“This is not about the wall for Democrats. It’s not even about immigration for Democrats,” tweeted Rep. Matt Gaetz, R-Fla., who was invited to the meeting. “This is about denying (Trump) a win on a signature agenda item that he promised the American people.”
The latest shutdown is the third one this year – and the third of Trump’s presidency – and was triggered just after midnight Friday when the budget standoff caused funding to lapse for nine federal departments and several smaller agencies. A quarter of the government shut down, and some 800,000 government employees were forced to go on furlough or work without pay.
Agencies affected include the FBI, Bureau of Prisons, Customs and Border Patrol and the IRS, as well as national parks and forests. In all, the nine departments affected are Agriculture, Commerce, Justice, Homeland Security, Interior, State, Transportation, Treasury and Housing and Urban Development.
The White House said federal employees in those departments would be paid for days worked before the shutdown began. The pay period ended on Saturday, and those checks will go out on Dec. 28. Employees deemed “essential” and forced to work during the shutdown will be paid once federal funds start flowing again, the Trump administration said, although that would require congressional action.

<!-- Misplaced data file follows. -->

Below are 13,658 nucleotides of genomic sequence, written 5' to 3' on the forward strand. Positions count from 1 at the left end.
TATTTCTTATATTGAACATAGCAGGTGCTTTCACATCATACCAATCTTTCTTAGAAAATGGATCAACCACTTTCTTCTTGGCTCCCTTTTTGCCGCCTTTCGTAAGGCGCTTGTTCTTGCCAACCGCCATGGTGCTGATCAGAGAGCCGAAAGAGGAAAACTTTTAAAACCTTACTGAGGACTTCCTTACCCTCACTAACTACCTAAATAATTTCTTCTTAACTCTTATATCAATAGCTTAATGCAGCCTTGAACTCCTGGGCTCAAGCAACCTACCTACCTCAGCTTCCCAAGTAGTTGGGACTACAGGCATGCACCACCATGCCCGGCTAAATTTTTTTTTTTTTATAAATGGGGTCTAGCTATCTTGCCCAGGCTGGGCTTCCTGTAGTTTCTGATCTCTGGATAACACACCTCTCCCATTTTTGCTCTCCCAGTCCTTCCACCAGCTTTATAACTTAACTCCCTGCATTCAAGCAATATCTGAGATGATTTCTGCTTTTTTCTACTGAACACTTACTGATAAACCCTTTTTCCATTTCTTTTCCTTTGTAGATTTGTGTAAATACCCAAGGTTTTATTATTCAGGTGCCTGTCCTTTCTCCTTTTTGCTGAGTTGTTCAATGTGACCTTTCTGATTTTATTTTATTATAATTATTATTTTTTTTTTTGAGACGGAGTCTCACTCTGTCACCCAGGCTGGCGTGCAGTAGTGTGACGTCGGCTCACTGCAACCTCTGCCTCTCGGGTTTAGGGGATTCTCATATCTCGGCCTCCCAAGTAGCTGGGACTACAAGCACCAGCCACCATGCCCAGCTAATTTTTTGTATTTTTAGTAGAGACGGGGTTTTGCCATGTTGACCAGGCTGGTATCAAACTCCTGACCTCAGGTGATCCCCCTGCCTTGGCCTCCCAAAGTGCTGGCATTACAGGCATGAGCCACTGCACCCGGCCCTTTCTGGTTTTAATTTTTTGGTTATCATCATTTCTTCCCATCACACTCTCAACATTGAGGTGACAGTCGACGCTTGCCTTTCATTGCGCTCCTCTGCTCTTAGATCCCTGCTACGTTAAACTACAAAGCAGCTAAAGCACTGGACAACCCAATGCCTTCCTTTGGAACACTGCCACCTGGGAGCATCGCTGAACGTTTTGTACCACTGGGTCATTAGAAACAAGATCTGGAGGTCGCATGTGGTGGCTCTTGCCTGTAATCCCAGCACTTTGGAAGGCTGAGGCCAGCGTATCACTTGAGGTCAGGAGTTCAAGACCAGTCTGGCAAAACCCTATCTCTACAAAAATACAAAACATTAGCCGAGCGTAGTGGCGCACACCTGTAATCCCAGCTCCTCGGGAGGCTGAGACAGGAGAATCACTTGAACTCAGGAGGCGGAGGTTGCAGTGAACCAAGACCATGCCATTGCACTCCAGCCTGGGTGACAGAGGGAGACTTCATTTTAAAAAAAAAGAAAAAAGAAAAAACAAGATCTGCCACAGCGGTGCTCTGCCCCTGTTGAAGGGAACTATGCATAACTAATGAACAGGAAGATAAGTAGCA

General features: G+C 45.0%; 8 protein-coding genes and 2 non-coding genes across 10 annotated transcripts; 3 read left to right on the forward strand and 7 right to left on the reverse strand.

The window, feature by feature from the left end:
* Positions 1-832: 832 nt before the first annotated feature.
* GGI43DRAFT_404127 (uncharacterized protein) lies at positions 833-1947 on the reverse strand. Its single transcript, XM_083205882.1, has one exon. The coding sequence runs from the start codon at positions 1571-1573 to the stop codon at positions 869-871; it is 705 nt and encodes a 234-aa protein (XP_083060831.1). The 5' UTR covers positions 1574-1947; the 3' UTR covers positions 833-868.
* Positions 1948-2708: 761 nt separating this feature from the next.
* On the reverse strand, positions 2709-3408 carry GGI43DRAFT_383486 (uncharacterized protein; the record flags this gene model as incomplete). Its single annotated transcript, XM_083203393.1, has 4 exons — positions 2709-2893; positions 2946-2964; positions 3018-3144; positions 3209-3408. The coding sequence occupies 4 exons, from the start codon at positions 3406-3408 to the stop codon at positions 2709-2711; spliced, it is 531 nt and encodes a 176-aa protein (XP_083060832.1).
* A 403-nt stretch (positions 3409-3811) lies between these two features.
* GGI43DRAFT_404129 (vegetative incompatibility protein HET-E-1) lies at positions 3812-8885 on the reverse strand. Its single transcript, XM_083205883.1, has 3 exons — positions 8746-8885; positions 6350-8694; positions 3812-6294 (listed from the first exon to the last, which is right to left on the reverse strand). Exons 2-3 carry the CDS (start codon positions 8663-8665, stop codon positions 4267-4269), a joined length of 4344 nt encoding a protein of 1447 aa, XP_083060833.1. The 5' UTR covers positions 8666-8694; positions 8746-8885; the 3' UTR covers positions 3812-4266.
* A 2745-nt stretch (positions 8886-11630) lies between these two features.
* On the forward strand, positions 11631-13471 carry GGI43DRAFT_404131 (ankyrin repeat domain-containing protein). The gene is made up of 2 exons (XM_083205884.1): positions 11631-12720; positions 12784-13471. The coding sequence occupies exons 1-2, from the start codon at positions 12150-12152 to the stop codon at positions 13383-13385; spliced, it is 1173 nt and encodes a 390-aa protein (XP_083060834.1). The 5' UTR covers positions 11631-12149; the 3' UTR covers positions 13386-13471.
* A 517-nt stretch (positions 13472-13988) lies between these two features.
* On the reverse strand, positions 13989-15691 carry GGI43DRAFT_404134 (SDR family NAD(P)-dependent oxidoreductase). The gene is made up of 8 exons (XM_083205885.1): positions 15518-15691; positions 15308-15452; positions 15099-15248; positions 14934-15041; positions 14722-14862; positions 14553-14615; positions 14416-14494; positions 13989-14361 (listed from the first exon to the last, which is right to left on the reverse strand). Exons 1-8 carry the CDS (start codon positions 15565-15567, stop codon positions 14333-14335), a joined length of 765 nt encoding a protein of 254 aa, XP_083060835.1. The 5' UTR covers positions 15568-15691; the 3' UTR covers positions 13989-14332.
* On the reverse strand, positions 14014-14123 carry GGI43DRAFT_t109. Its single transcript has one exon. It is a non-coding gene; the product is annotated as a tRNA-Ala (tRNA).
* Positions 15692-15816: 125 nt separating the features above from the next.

Meanwhile, behind-the-scenes negotiations continue – primarily at the staff level – in an attempt to break the funding impasse and end the shutdown.
On Saturday, Trump turned to one of his favorite forums – Twitter – to reiterate his case for a border wall, which he vowed repeatedly during his presidential campaign would be paid for by Mexico.
“The crisis of illegal activity at our Southern Border is real and will not stop until we build a great Steel Barrier or Wall. Let work begin!” he wrote in one message.
A few minutes later, he tweeted again, “I won an election, said to be one of the greatest of all time, based on getting out of endless & costly foreign wars & also based on Strong Borders which will keep our Country safe. We fight for the borders of other countries, but we won’t fight for the borders of our own!”
The House has passed a bill that includes $5.7 billion in funding for border security, including a wall. But the proposal is stalled in the Senate and cannot pass without the support of Democrats.